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Okinawa Kumejima Kasuri Kimono

Okinawa Kumejima Kasuri Kimono

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Directory: Vintage Arts: Regional Art: Asian: Japanese: Textiles: Pre 1970: Item # 521124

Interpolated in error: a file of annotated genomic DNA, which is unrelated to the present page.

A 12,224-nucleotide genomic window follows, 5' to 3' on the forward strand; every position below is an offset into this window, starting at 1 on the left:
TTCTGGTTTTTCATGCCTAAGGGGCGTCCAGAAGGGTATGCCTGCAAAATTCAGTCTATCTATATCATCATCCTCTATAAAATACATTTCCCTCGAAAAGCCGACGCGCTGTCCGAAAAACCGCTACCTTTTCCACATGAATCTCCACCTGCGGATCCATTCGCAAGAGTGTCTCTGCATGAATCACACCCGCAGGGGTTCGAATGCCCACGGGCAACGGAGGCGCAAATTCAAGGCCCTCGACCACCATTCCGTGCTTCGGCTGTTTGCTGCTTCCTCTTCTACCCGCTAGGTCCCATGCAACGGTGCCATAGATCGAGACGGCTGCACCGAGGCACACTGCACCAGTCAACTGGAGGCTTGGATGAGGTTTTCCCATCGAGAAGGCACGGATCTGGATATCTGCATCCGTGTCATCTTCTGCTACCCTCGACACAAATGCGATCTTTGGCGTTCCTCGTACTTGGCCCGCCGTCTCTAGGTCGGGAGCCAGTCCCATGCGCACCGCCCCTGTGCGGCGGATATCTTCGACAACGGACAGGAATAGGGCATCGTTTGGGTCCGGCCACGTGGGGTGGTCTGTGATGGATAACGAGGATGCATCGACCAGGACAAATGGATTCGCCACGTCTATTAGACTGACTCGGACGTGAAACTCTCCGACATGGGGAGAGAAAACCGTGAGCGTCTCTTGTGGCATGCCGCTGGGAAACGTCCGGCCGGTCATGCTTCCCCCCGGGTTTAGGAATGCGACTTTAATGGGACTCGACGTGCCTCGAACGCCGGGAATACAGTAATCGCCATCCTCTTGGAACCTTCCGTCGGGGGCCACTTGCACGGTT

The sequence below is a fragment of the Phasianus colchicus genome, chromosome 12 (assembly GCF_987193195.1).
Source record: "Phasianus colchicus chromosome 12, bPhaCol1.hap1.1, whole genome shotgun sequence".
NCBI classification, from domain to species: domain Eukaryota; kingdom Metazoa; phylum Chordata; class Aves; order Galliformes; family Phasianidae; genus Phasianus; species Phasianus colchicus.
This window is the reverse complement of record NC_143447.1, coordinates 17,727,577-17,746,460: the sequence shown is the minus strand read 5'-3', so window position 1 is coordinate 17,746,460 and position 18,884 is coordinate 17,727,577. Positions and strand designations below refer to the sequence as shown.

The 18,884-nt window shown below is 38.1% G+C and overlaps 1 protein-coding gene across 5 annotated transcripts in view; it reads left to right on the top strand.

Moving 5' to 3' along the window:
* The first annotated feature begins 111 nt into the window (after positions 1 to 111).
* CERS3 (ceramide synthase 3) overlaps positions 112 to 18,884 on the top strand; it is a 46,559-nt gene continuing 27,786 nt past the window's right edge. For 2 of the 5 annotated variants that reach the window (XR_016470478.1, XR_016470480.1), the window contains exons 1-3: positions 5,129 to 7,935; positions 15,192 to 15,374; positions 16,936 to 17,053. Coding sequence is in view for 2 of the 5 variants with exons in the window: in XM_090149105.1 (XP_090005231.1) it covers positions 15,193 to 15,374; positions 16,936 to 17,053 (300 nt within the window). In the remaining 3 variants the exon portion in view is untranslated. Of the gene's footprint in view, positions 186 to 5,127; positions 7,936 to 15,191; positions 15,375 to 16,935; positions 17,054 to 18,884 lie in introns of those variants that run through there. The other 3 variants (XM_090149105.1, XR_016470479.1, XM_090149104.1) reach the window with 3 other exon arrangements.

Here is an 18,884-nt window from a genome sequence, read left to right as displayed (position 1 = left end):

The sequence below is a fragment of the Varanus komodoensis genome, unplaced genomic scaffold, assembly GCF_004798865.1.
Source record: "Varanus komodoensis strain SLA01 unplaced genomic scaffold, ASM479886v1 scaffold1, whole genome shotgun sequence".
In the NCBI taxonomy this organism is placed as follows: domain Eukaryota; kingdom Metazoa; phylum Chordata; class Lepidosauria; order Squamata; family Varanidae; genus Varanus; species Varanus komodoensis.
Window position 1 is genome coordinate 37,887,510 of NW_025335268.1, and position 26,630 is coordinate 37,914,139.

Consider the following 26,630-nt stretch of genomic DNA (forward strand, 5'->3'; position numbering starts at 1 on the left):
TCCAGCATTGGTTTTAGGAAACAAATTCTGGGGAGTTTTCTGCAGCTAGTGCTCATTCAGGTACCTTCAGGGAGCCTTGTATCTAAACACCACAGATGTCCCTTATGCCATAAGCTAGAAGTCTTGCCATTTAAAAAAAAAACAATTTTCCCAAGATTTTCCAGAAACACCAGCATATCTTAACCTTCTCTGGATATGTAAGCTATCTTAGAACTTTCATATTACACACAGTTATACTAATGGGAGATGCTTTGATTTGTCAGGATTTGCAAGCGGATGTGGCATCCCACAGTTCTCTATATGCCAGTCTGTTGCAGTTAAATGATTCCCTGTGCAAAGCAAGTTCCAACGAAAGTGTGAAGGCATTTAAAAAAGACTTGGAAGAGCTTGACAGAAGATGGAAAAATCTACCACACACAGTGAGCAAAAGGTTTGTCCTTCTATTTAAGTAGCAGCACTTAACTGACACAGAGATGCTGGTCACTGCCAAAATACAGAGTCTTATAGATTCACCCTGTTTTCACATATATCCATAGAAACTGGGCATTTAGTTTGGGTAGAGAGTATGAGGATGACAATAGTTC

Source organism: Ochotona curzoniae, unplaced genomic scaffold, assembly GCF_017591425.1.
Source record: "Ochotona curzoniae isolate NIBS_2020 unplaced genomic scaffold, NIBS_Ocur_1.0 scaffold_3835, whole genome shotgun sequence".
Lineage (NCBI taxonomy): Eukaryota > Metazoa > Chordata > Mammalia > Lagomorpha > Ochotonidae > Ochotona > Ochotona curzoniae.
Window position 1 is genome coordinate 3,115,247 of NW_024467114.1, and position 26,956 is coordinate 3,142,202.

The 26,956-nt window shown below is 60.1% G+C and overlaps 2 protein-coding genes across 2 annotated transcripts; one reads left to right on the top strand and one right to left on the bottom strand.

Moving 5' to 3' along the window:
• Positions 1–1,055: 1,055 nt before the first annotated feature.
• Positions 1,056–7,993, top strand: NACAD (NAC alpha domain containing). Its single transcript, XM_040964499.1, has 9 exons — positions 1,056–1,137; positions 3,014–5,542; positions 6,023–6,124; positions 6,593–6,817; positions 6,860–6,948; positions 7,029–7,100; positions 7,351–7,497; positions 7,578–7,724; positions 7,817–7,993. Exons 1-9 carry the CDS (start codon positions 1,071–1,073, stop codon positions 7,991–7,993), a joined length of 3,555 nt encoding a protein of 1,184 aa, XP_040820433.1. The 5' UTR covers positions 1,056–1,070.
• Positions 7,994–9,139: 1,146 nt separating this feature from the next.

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Kasuri Kimono. Kumejima, Okinawa Prefecture; ca. 1960. "Kumejima kasuri dorozome ni gyoku kasuri" (ikat, mud-dyed, 2 pattern per panel, kasuri kimono from Kumejima [an island of Okinawa Prefecture.]) L.60 x W.48” Kumejima tsumugi (Kumejima Silk Pongee) The stylized patterns depicted are described by the following Okinawan words: (squares) taachi busaa, (rectangles) mimichikitou “pig trough”, (lattice/check) kujiri koushi, (zig zag) miji fuu “water clouds”. The color of this kimono is a dark brown referred to in Kumejima as “koge cha” (burnt tea), and is produced by an initial dyeing with “guru” (sarutori ibara , Sumilax China) and “techika” (sharinbai, Raphilolepis Umbellata), then mud mordanting. Thought to be the oldest form of tsumugi in Japan, Kumejima tsumugi production originated in the mid-15th century, and in September of 2002 was given the designation of Jyu-yo Bunka Zai (National Important Cultural Treasure) by the Japanese government. Production of the fabric and the dyeing of finished cloth is a long, complicated, and expensive process still carried on today by a few women on Kumejima Island. A custom-ordered finished kimono in today’s market carries a price tag of approximately $10,000 to $20,000 US dollars, and requires a lengthy waiting period.